To support Avid and help turn the tide of negative media coverage, the lorries team was tasked with:
- Turning the sentiment of media coverage from overwhelmingly negative (71%) to neutral, as measured by at least 50% neutral media coverage within 24 hours.
- Reassuring the editing community that Avid was working diligently to identify the cause of the problem and educating customers on how to prevent it from occurring. This would be measured by at least 50% Avid message penetration in future articles on the problem.
With the script written, it was time for lights, camera, action! We started by maintaining a regular stream of communication with US journalists covering the story while Avid was working behind the scenes to determine the cause of the glitch. We knew it would take time to get to the bottom of the problem, but wanted to keep Avid’s customers informed via the media with regular updates to maintain trust and transparency.
This was supported by UK team, which communicated with journalists in the UK and Europe. This enabled us to maintain regular communication with journalists and respond quickly to incoming media inquiries, despite the significant time zone differences between the US and Europe.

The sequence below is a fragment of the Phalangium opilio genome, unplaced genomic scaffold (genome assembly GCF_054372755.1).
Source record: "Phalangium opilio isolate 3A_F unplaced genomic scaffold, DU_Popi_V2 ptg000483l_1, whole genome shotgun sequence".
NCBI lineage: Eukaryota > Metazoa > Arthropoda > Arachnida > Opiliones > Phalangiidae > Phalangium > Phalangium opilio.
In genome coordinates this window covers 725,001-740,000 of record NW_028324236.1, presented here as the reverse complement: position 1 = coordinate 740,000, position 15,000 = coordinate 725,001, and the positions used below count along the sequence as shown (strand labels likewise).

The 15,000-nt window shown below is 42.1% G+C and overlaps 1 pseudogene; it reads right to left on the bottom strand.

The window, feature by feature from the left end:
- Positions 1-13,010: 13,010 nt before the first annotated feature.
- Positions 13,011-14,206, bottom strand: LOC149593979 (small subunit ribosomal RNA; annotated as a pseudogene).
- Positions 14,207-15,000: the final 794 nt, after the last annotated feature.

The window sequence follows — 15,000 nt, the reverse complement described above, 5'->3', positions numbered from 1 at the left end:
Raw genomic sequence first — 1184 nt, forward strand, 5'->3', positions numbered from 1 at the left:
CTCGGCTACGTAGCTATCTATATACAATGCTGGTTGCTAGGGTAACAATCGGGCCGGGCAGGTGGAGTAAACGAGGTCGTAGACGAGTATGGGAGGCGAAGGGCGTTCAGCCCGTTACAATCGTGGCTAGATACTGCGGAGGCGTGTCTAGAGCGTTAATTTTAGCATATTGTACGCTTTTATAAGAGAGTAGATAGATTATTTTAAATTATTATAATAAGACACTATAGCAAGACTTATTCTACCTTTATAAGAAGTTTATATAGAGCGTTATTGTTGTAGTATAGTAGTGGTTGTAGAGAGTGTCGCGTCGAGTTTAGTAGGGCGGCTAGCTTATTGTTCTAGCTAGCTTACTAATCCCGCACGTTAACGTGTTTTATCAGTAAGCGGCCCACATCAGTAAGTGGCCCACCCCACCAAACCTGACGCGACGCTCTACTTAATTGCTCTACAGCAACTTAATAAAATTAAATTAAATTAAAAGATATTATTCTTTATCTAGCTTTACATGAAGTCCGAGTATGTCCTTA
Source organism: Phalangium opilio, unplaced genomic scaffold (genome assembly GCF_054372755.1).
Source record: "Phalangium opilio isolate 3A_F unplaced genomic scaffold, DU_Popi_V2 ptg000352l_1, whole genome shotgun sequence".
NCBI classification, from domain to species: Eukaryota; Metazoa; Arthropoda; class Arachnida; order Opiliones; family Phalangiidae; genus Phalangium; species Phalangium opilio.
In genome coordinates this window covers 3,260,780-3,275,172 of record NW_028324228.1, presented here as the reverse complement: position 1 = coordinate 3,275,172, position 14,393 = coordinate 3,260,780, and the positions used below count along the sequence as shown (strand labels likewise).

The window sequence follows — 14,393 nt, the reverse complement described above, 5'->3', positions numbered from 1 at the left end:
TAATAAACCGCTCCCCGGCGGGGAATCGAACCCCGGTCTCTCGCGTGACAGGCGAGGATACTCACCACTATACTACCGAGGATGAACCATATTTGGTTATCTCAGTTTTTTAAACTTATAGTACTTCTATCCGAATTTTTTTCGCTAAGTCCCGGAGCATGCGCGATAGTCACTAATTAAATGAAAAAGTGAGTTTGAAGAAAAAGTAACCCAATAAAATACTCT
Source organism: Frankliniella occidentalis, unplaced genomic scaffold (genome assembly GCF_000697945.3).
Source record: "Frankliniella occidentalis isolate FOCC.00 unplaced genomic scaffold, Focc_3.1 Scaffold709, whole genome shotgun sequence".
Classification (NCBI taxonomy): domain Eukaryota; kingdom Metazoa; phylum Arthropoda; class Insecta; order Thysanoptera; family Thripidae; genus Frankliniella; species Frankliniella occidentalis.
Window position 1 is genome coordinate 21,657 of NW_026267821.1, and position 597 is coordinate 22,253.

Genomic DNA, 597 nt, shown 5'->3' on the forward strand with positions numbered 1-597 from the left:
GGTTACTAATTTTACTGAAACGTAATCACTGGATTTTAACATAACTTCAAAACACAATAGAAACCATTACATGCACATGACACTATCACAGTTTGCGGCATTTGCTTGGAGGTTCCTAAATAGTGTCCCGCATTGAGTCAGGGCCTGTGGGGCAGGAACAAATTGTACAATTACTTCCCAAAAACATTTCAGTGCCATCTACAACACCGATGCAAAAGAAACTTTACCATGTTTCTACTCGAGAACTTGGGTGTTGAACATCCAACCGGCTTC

We also disseminated a video of Avid’s CEO and CPO acknowledging the problem, communicating their efforts to identify the cause, and explaining the steps customers needed to take to prevent the problem from happening. The use of Avid’s C-level executives served to demonstrate how seriously Avid was taking the issue.
Finally, we contacted all journalists who covered the issue asking them to update their headlines and stories as soon as Avid could confirm that it was in fact a Google Chrome update that was at fault. This helped to turn the tide of negative media coverage into neutral stories that made it clear Avid wasn’t to blame.
As a result, we met our goals, solidified our media relationships and earned high praise from the client. And Hollywood lived happily ever after. Roll credits.